‘CRES’ founded 1982 _ “On the web since 1997”  » —   Pilgrim Chapel 816.753.6719    WCHNotes.PDF
Key words: Kansas City weddings package officiant minister interfaith Civil Secular Budget mixed marriage same-sex gay LGBTQ Vern Barnet CRES, Kansas Missouri
Vern's Special Advice for Weddings

link to main wedding page for one-hour rental

link to main wedding page for regular rental


updated 2021 Nov 22

Extra Wedding Attire
     except for the couple during the ceremony

Masks inside the Chapel building 
are required for all persons three and older, regardless of vaccination status.
Only well people should 
attend weddings.

--Vern Barnet's current policy

Why this is important as the pandemic continues

Your officiant's policy wil be updated when the 
Post Office and local medical facilities 
no longer require masks for visitors. 
It either echoes or is stricter 
than legal requirements.
Some officials are
now predicting
a winter

Because the prevalence of the virus in our community waxes and wanes in ways that cannot be adequately predicted, and variant forms of the virus can suddenly worsen the situation before we are aware of it, continuing precautions are advisable to assure a safe wedding day -- and days after. 
     The next step in relaxation may be to end the mask requirement for those who have been vaccinated but for me to be masked (even though I have been vaccinated, I am in a high risk category for several reasons.)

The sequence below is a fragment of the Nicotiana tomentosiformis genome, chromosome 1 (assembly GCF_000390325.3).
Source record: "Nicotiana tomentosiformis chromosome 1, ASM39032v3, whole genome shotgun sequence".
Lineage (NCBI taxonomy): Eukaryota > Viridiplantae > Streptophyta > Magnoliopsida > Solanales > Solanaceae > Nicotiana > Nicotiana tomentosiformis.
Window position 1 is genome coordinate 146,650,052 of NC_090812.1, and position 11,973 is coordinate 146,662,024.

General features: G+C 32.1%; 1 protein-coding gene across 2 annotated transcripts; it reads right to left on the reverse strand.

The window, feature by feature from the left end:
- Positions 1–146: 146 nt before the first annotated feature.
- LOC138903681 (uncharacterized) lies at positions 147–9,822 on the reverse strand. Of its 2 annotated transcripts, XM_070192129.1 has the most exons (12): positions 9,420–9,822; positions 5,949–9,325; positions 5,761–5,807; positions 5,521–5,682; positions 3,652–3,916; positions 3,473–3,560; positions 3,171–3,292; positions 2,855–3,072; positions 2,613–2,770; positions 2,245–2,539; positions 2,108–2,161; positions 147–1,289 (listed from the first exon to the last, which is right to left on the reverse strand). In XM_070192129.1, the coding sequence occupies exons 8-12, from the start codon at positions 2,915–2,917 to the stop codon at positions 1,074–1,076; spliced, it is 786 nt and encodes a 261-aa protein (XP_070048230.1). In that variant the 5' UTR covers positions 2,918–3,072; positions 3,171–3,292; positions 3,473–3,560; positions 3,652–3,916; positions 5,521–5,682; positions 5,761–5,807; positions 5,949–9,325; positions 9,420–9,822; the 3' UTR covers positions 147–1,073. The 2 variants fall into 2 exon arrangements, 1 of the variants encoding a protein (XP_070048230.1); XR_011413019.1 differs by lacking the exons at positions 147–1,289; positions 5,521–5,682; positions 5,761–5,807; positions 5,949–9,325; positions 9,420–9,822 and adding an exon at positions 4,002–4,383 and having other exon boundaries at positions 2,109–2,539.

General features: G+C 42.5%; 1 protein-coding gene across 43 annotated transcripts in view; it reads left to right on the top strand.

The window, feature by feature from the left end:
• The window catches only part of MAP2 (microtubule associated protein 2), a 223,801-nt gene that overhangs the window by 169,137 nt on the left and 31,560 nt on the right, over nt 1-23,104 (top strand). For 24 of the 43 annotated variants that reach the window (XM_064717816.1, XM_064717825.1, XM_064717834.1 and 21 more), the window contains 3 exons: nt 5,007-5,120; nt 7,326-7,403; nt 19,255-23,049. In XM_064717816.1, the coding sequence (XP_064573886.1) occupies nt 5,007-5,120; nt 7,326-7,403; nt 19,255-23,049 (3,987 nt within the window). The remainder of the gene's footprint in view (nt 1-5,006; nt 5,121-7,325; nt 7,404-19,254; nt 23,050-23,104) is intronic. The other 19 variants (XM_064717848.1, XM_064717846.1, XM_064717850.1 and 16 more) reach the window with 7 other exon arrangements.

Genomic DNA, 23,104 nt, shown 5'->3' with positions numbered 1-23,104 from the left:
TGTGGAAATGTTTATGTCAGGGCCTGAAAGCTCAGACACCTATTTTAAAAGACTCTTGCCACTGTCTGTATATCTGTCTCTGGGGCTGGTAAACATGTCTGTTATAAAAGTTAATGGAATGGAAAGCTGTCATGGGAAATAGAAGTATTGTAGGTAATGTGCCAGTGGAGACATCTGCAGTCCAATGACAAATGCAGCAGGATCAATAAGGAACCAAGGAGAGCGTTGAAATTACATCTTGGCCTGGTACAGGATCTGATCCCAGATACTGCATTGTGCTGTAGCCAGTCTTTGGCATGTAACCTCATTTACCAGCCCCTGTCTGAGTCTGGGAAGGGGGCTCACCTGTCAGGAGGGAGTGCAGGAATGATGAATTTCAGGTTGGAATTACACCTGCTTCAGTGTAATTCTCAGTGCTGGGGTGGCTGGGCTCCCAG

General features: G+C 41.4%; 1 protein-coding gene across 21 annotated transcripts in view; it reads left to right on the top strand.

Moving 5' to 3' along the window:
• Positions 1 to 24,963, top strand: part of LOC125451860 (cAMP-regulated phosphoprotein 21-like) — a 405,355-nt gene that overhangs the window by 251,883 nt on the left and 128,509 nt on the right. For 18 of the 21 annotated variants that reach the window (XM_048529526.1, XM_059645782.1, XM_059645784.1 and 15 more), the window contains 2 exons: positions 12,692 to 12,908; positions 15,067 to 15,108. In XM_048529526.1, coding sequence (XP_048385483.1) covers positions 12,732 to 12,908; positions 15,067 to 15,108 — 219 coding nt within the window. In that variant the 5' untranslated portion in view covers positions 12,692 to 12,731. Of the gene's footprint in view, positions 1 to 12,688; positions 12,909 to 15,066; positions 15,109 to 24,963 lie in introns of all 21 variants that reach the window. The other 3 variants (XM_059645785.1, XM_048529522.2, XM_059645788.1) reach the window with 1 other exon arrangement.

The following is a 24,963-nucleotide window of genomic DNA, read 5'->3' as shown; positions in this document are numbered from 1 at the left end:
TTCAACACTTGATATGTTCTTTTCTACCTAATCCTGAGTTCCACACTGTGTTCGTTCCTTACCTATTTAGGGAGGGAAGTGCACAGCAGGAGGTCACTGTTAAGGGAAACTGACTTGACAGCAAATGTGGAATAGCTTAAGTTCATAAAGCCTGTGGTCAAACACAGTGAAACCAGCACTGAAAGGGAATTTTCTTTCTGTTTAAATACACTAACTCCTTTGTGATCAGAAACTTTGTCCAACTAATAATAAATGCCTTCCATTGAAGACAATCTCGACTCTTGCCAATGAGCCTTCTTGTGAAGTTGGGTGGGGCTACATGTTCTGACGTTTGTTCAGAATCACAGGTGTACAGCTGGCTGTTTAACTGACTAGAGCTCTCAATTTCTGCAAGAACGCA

Extra Wedding Attire

The Centers for Disease Control and Prevention recommends everyone over 2 years old who isn’t fully vaccinated to wear a mask while in indoor public settings, and that in areas with high numbers of COVID-19 cases, such as here in the Kansas City area, people should wear a mask in crowded outdoor settings and while in close contact with individuals who are not fully  vccinated.

  The focus of a wedding, and wedding planning, should be the expression of your love and commitment. This is such a happy thing, and I always feel so wonderfully privileged to be a part of the celebration. All of the weddings I have done at Pilgrim Chapel and elsewhere since 2020 March 20 have been wonderfully joyous occasions, despite the extra attire. 

Some couples have even provided masks customized with their names and the wedding date for their guests. 

Should any of your invited family members and guests indicate ahead of time that they do not want to wear masks and are not fully vaccinated, please feel free to share this with them.

Masks protect both the wearer and those around the wearer by limiting the transmission of the virus to others as well as reducing the likelihood of the wearer becoming infected. 

You, as bride and groom, are not required to wear masks during the ceremony, but if your attendants are uncomfortable with being close to you during the ceremony, you might consider wearing a mask along with everyone else except for the embrace after you are pronounced married.